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A CIA agent and some Thai boxing - Bangkok all over

THAILAND | Monday, 30 March 2009 | Views [2067] | Comments [1]

We woke up late and hungover and struggled out the door so as not to completely waste the day. We were heading for Jim Thompson's house – the home of a an ex CIA agent who practically single handedly revived the Thai silk industry who mysteriously disappeared in the Cameron highlands in Malaysia in the late sixties. I used to live beside a pub/restaurant/bazaar called the same name (and owned by the same foundation) in Fulham so I wanted to see the original. We took a fast canal boat, complete with tarps on either side to prevent being splashed (MOT 32) and stepped off at Siam Square deep in the commercial district.

Up until that moment we had seen Bangkok as a hectic but quaint city filled with street vendors and little alleyways. That illusion was torn up and thrown away by the sensory overload that is Siam Square. It's pretty much the most hectic place I have ever been. It still has the street hawkers and the stalls but added to it are massive skyscrapers, the biggest shopping centre I have ever been in Centre World, one of 4 which are around the area. Blaring TV screens, gaudy advertising, Buddhist shrines, sky trains, elevated pedestrian walk ways, constant bumper to bumper traffic and no idea where Jim Thompson's house was combined with our sore heads and left us numb and dumb. We retreated to a food court and regrouped.

After a 30 minute walk we found the place eventually. It was a beautiful collection of about 4 country buildings in traditional Thai architecture style that JT had dismantled and transplanted to Bangkok when the only access was via canal. He used the muslim silk markets nearby to help develop his craft and gradually filled his house with traditional artefacts. On the top floor of Centre World we found of all things a supermarket containing ludicrously expensive Waitrose products which we passed up.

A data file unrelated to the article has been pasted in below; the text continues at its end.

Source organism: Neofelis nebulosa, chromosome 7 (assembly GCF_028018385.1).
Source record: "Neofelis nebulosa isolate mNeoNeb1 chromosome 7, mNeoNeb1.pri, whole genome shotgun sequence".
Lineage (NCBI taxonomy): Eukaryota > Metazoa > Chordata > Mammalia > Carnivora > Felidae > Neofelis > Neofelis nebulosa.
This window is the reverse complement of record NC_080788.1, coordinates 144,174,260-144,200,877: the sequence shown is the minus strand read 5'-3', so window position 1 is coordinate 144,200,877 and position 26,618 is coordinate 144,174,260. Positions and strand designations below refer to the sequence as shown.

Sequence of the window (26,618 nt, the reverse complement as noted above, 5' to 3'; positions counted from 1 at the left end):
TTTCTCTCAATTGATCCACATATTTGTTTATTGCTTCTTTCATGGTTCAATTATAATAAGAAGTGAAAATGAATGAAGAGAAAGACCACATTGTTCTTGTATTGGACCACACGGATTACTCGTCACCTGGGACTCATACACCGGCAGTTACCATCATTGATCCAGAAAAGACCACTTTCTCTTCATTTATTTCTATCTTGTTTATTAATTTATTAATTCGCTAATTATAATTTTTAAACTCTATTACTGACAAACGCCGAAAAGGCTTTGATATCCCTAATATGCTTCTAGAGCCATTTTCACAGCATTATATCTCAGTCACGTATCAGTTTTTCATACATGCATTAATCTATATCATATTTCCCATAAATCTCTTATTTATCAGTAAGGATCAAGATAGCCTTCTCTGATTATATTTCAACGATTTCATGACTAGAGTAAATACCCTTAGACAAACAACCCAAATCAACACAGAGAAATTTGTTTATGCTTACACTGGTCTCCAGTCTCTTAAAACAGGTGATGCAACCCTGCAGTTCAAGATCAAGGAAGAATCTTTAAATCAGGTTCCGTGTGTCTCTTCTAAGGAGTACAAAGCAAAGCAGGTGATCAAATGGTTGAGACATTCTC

The luxuriant grand palace was the next Bangkok box to be ticked, former residence of the universally revered Thai royal family and home of the emerald buddha. As it was so hot we were wearing as little as possible but traditions dictate require modesty in these areas so we hired a sweaty long sleeve shirt for Claire (to cover her shoulders) and some baggy pants to hide my knees. Like almost all Wats or places or religious significance we had seen so far it was brilliantly painted and restored to within an inch of its life so you could never tell what was old or new. Thousands of snapping tourists thronged around the main areas, everyone trying to get a decent photo and acting as if they were in the place on their own. The old dislike of rude tourists and oblivious holiday makers experienced more than a few times since Maccu Picchu came rushing back.

Tourists aside it is a fabulous place with the usual fabulous pagodas, an impressive scale model of Angkor Wat, a European style residence in the style of Versailles and a bot (sanctuary) housing the Emerald Buddha itself. The King changes the golden suit which the tiny statue wears according to the seasons – it was wearing its most splendid summer outfit when we visited. The little statue has a tumultuous past having been originally covered in plaster to hide it's true “colours” (it's actually made of jasper not emerald) and exchanged in wars with Laos a few times before ending up in Bangkok as one of Thai Buddhism's most revered statues. Also impressive are the enormous murals depicting the Ramayana, the Hindu epic tale of the triumph of good over evil. One thing that struck us was that all the images of Buddha are not the happy fat little fellow we seem to get in the west but a more serene, serious and waist-conscious version wearing a hat that I always thought was a Hindu image. I guess I was wrong.